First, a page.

Thaemlitz: I think Contemporary Ambient and Electroacoustique DO deal with "specifics" and "issues" - they are just typically considered inocuous and a-political. Hopefully it comes across that I am not just trying to create content within an ambiguous field. Maybe I'm more like standing around pointing at existing dynamics and saying, "Did you see that?" - which I guess can be off-putting to those who don't want to see anything, but also very bonding for those who do.
Instinct wasn't really into this idea of "speaking out" - they were very adamant about me keeping my mouth shut. They had lots of truly nice and professional ways of telling me this, but the result was mostly dissatisfying for me. The issue was complicated by my own doubts about peoples' interest in PoMosexual issues, and my reservations about my ability to convey my ideas clearly. Die Roboter Rubato was the first release to really break this trend - Mille Plateux was totally interested in my ideas - in fact, their first words to me were, "We read your paper and really liked it" - they didn't even say anything about the music! I was blown away, because I was so accustomed to well tempered rejections which evaded the text all together. It was very liberating and exciting for me.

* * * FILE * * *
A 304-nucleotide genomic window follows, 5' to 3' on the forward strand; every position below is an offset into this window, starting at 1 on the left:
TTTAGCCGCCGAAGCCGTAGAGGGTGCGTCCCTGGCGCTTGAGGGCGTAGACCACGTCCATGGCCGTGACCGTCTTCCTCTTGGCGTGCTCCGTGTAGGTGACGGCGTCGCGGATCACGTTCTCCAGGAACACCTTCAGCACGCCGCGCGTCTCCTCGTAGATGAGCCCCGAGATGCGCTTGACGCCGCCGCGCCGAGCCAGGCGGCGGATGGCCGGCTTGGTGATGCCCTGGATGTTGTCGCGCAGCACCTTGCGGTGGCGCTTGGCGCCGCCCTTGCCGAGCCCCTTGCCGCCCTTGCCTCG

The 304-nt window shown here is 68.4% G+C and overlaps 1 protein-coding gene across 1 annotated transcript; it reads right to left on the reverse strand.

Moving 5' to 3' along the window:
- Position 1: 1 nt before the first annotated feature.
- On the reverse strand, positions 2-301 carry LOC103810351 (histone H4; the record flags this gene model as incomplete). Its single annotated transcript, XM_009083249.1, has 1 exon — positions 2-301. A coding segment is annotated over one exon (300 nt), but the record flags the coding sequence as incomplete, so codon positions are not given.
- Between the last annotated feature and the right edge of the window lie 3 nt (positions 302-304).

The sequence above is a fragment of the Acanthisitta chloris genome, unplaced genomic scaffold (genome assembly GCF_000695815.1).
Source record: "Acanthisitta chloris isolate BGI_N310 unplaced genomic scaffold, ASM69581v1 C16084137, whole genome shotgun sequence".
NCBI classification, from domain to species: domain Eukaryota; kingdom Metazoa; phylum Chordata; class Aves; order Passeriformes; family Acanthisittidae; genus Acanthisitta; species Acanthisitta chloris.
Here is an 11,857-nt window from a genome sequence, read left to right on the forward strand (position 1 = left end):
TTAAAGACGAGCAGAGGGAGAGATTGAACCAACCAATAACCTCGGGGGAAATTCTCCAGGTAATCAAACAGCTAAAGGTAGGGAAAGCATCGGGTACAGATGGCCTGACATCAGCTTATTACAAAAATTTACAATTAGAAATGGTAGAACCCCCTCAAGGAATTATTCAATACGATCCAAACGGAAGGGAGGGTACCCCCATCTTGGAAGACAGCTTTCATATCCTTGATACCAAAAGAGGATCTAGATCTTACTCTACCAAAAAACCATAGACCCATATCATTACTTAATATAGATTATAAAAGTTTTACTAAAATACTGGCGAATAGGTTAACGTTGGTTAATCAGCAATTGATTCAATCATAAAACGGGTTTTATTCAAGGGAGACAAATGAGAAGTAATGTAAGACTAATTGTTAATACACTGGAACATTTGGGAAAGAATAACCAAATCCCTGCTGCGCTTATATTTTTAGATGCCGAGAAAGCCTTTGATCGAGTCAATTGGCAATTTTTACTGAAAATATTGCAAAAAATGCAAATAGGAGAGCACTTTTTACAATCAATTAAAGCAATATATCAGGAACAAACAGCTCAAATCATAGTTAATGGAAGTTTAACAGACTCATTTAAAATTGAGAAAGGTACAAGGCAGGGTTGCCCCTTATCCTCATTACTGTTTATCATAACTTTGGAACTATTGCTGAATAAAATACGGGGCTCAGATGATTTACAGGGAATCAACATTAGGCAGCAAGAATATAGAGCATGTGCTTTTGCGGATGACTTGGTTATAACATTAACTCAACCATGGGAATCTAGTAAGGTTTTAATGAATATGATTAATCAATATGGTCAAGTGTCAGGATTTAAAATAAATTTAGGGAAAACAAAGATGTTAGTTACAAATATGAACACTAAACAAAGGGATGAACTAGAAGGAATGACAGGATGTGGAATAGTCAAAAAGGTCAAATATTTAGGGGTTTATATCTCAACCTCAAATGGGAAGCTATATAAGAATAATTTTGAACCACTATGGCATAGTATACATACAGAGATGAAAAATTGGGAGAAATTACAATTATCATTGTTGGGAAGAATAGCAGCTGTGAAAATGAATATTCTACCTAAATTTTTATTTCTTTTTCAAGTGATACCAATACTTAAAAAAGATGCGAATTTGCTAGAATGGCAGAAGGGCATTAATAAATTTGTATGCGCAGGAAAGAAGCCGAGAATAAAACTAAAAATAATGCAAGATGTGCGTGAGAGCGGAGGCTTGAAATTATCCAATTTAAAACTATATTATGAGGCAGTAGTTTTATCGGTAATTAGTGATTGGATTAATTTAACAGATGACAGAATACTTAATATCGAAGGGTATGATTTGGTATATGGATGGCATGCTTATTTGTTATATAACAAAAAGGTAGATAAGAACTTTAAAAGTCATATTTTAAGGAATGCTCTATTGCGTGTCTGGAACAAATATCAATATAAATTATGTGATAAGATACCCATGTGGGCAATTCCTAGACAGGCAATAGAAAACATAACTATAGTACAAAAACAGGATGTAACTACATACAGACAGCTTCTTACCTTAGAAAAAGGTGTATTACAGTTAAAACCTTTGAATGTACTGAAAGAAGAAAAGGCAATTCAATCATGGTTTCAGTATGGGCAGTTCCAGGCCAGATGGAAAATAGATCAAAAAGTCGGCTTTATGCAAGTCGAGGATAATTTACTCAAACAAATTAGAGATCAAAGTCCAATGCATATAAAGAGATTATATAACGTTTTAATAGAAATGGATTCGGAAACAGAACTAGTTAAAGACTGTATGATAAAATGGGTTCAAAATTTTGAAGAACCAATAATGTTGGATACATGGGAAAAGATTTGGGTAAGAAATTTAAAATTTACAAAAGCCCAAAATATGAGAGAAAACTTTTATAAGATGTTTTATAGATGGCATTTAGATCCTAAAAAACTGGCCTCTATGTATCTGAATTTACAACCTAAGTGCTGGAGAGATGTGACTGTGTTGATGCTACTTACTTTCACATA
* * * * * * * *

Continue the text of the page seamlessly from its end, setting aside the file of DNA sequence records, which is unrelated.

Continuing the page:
Link: What do you say to those who refuse to accept your opinions, techniques and/or images? (For instance, I heard someone report that they got rid of Soil because the art inside - a used condom - turned them off so much).
Thaemlitz: Yeah, there were some weird flames on the internet at the time it was released, too. The same thing happened with Couture Cosmetique. I don't know of anything I could say, since my advice would only be to ignore the text or imagery - which they obviously weren't able to do. I think if someone really freaks out like that, their response is probably more about an inability to deal with their own issues, and a desire to be away from anything which might challenge the safety of their presuppositions about gender, sexuality, music or myself as a producer - whatever they get upset about.